A Deer is a Deer and an Elk is an Elk

this is an essay entry in:

Stories of the Working West   Return to contest page »

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by Ilona — Jun 03, 2010
118
8

The true story of a humble, brilliant and humorous game biologist

Jeffrey Grandison. Height: 6 ft. Size of heart for the wilderness and its creatures: immeasurable.

West comes a young man, Jeffrey, awarded a position with the Utah Fish and Game. Driving, he marveled at the endless blue skies, nights filled with stars seldom visible in the east, and landscapes blessed with a scarcity of civilization. Vernal, Utah, lying at the foothills of the Uintas, which would become his second home, was his assignment. The fire of a love for the outdoors and a burning desire to know, partake, and conserve the spirit of the West, its land and its creatures, was ignited.

Setting out as a law enforcement officer, Jeff worked in the Vernal region for 5 years. During those years, he spent a tremendous amount of time in the Uinta Mountains, in its carved out cirques, lakes mirroring the skies, high boulder- strewn passes and lush meadows. Signing his name in the register on King’s Peak, at 13, 528 ft, he offered his soul and being to the wilderness. In the early years he backpacked miles and miles to learn, first hand, the habitats of the wild game. He sure did his law enforcement out there on the trails! There were lots of folks fishing the endless string of high Uinta Mountain lakes never buying licenses because wardens were virtually never there. Then came Jeff! Who knew that some game warden would be hiking around with his backpack, checking for licenses? This “surprise” caused a noticeable shift in perception. “Interestingly” licenses purchased by those fishermen increased.

Working in the field -- Jeff yearned for more. He seized the opportunity to transplant and monitor ptarmigan in the Uintas. Jeff, “Mr. Ptarmigan”, spent endless days banding birds, determining their successful establishment, range expansion, nurturing, conserving and increasing the ptarmigan. His passion for being out in the field became his life; his vision for the Uintas and wildlife fulfilled. Ptarmigan thrived.

Jeffrey, game biologist, sure got things done for wildlife on the North Slope of the Uintas. Jim Cole wrote: "Your approach was based on being on the ground, applying your knowledge rather than extending theories with computer based models at your desk (I guess you DID have a desk)." Jeff’s idea of the reliability of computer models for predicting big game population numbers was: “Modeling can give you a fair idea of reality out one year. Out two years is shaky, and anything beyond that is just mental masturbation.” Jeffrey’s office ranged from ptarmigan habitat at the alpine crown of the Uintas to deer, elk and sheep at lower elevations in winter. His first hand knowledge of game and habitat was never used to “power over” people. He just wanted to share so others could learn and carry on. Unknowingly, he became a wise, respected and sought after mentor for many newly aspiring biologists and many old timers. His humor always carried him through and brought along many nay-sayers. At one large and lengthy meeting about deer and elk all being ungulates with not so many differences, Jeff brought an end to some gross misconceptions stating,” A deer is a deer and an elk is an elk”.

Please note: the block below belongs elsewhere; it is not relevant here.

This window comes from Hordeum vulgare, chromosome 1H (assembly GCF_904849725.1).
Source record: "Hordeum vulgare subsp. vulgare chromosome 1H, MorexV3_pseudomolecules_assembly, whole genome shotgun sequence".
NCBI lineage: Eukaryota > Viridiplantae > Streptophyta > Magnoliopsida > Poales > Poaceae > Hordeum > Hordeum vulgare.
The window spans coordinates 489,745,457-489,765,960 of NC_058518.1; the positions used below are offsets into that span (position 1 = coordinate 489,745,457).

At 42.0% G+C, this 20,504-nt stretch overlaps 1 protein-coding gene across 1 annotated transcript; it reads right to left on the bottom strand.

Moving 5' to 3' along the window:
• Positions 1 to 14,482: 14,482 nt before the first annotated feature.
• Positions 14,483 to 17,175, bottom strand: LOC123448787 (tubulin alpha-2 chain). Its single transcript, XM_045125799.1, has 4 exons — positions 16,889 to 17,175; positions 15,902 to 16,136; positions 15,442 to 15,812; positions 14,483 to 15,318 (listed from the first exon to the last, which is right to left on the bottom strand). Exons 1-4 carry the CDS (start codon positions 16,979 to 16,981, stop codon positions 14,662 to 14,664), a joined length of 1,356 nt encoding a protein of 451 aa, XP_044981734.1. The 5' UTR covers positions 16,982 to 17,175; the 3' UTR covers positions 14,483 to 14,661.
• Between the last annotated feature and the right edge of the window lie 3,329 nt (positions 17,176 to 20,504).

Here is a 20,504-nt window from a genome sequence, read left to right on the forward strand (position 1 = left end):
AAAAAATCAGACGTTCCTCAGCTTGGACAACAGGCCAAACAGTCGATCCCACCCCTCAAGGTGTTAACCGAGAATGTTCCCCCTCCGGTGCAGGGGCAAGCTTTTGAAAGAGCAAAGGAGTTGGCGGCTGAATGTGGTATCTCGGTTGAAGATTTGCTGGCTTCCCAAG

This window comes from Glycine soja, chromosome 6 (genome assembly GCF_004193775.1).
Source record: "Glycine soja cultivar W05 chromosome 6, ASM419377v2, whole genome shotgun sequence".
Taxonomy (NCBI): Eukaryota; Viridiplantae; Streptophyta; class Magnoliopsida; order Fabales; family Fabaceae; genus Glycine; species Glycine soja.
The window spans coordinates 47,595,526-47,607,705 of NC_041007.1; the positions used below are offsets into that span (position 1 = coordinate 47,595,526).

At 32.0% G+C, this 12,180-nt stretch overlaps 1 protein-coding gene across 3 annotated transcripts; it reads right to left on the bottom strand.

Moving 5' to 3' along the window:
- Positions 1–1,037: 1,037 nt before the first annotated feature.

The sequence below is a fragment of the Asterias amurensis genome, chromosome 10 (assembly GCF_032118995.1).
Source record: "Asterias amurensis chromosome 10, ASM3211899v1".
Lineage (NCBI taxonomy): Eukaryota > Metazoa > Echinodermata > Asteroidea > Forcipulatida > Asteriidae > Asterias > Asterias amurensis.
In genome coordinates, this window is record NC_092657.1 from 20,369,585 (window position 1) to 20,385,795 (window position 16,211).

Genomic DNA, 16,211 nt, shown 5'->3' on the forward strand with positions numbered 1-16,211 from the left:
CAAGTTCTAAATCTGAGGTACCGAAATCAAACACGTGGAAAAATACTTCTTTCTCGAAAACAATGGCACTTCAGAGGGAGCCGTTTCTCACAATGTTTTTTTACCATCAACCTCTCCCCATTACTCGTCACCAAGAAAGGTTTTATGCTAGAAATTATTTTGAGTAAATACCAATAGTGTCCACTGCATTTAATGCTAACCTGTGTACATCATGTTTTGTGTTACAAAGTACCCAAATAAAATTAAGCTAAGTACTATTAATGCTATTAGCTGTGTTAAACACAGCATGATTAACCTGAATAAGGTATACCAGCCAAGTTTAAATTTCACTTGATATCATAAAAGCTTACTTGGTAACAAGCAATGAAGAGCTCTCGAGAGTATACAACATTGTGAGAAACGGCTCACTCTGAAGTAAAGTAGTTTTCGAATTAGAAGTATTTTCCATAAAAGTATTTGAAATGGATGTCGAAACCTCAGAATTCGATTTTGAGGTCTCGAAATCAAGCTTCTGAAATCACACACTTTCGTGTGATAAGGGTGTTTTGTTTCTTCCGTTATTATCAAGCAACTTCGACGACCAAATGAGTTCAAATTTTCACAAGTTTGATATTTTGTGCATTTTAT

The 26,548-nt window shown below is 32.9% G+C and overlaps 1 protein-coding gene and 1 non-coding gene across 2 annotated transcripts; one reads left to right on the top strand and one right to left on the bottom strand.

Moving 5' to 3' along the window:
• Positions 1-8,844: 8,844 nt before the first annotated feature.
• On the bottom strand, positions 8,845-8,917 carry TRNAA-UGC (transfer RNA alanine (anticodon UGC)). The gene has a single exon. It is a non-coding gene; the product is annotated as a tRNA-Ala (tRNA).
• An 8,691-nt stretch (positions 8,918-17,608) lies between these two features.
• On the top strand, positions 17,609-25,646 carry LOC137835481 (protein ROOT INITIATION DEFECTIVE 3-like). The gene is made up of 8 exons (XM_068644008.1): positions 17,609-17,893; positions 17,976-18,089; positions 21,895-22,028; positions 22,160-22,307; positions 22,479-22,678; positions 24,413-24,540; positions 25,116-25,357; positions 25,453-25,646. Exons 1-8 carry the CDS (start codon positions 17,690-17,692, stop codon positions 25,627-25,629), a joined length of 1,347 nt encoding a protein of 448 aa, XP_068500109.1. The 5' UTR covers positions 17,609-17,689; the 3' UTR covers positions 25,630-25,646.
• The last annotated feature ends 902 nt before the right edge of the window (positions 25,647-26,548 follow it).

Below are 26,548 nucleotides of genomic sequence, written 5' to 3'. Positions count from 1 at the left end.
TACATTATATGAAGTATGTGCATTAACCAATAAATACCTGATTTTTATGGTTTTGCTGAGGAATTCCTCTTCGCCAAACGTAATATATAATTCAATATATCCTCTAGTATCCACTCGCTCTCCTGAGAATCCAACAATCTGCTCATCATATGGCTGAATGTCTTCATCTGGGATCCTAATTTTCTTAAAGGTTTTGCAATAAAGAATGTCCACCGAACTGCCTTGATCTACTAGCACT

Jeffrey spear-headed an elk management program that is still in place today on the North Slope, Uintas. STILL working! This program has been time-tested for 25 years now. In 1976 there were approximately 12,000 elk in Utah. Now there are over 65,000. This as a result of Jeff’s efforts and game management. In 1976 -- NO mountain goats in Utah. Today -- over 3,000 goats. Jeff’s goat management plan provided the catalytic energy and spirit for this to happen. In 1976 -- virtually no Rocky Mountain bighorns and less than 1,500 desert bighorns in Utah. Now, over 5,000 bighorn sheep have their range in Utah. Results of the plan of a man who cared about wildlife, had the vision, saw the potential and filled the Utah Mountains, meadows, and high deserts with his dream.

Hey, what about moose and wild turkey? 1976 -- moose were barely getting established; you were lucky if you saw a wild turkey. The pioneering efforts of Jeffrey in transplanting moose, his persistence and dedication in the wild turkey management EQUALS over 4,000 moose today and thousands of wild turkeys ALL OVER the state.

Who can capture the wind? Who can capture in mere words the essence of Jeffrey Grandison’s spirit? A man in love with the mountains, the wildlife. A man who saw humor where others complained. A man who could win over the nay-sayers with knowledge gained from “being right out there in the field”. A man whose desk was the wilderness, who asked to go back out in the field even though he had the position of the Regional Southern Wildlife Manager. A friend remarked, “I consider Jeff to be the quintessential wildlife biologist”. Recognition was not his desire; preserving what was of the west in Utah was his only desire.

Jeff passed on early this spring. He leaves behind a legacy in the people with whom he worked but, more than that, in the land and the wildlife that live in the wilderness of Utah. His spirit will forever soar over the high Uintas, where “A deer is a deer and an elk is an elk”.